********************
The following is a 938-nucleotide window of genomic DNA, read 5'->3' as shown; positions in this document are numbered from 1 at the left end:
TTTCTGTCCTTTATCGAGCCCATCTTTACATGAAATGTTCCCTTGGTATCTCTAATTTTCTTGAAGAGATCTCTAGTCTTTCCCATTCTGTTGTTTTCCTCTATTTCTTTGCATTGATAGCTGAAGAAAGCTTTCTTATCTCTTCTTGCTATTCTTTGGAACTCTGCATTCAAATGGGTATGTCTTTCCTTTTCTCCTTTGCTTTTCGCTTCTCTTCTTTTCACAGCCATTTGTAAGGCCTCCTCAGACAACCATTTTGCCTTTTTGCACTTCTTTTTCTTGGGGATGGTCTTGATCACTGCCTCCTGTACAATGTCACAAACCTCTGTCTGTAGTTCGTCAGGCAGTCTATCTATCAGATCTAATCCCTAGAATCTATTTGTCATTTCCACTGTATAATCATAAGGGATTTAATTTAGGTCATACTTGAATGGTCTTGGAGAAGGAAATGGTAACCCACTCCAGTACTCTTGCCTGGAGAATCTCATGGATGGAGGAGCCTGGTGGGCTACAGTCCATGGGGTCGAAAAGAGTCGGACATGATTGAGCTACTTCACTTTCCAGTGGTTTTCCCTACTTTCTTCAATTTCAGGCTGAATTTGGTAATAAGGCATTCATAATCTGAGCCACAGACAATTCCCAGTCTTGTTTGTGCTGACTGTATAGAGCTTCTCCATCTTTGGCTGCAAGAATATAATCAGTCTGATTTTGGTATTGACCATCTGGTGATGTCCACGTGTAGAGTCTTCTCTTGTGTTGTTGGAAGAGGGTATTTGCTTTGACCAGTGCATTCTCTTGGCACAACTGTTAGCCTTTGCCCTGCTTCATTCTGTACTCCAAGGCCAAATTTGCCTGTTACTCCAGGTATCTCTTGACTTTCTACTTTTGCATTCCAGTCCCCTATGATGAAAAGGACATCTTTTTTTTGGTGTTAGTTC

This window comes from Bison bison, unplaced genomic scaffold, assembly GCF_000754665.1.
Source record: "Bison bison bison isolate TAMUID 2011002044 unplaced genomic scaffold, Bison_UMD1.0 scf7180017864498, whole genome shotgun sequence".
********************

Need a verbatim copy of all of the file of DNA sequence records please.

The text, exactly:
The following is a 938-nucleotide window of genomic DNA, read 5'->3' as shown; positions in this document are numbered from 1 at the left end:
TTTCTGTCCTTTATCGAGCCCATCTTTACATGAAATGTTCCCTTGGTATCTCTAATTTTCTTGAAGAGATCTCTAGTCTTTCCCATTCTGTTGTTTTCCTCTATTTCTTTGCATTGATAGCTGAAGAAAGCTTTCTTATCTCTTCTTGCTATTCTTTGGAACTCTGCATTCAAATGGGTATGTCTTTCCTTTTCTCCTTTGCTTTTCGCTTCTCTTCTTTTCACAGCCATTTGTAAGGCCTCCTCAGACAACCATTTTGCCTTTTTGCACTTCTTTTTCTTGGGGATGGTCTTGATCACTGCCTCCTGTACAATGTCACAAACCTCTGTCTGTAGTTCGTCAGGCAGTCTATCTATCAGATCTAATCCCTAGAATCTATTTGTCATTTCCACTGTATAATCATAAGGGATTTAATTTAGGTCATACTTGAATGGTCTTGGAGAAGGAAATGGTAACCCACTCCAGTACTCTTGCCTGGAGAATCTCATGGATGGAGGAGCCTGGTGGGCTACAGTCCATGGGGTCGAAAAGAGTCGGACATGATTGAGCTACTTCACTTTCCAGTGGTTTTCCCTACTTTCTTCAATTTCAGGCTGAATTTGGTAATAAGGCATTCATAATCTGAGCCACAGACAATTCCCAGTCTTGTTTGTGCTGACTGTATAGAGCTTCTCCATCTTTGGCTGCAAGAATATAATCAGTCTGATTTTGGTATTGACCATCTGGTGATGTCCACGTGTAGAGTCTTCTCTTGTGTTGTTGGAAGAGGGTATTTGCTTTGACCAGTGCATTCTCTTGGCACAACTGTTAGCCTTTGCCCTGCTTCATTCTGTACTCCAAGGCCAAATTTGCCTGTTACTCCAGGTATCTCTTGACTTTCTACTTTTGCATTCCAGTCCCCTATGATGAAAAGGACATCTTTTTTTTGGTGTTAGTTC

This window comes from Bison bison, unplaced genomic scaffold, assembly GCF_000754665.1.
Source record: "Bison bison bison isolate TAMUID 2011002044 unplaced genomic scaffold, Bison_UMD1.0 scf7180017864498, whole genome shotgun sequence".